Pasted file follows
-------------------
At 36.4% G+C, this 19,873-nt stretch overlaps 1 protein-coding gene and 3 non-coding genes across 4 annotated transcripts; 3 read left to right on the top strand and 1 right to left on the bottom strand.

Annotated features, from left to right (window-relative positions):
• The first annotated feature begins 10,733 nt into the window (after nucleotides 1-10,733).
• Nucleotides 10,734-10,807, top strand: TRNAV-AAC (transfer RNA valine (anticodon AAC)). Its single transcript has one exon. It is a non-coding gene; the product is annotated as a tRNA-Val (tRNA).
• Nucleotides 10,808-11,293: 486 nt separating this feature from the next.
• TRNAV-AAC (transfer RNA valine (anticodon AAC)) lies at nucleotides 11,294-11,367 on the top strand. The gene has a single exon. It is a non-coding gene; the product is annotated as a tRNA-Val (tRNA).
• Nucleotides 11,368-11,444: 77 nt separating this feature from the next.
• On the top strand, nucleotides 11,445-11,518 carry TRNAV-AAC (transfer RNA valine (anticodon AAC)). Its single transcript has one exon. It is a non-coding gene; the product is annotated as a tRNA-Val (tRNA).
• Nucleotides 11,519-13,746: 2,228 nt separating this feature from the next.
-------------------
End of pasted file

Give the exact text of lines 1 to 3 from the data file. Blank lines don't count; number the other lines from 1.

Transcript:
At 36.4% G+C, this 19,873-nt stretch overlaps 1 protein-coding gene and 3 non-coding genes across 4 annotated transcripts; 3 read left to right on the top strand and 1 right to left on the bottom strand.

Annotated features, from left to right (window-relative positions):
• The first annotated feature begins 10,733 nt into the window (after nucleotides 1-10,733).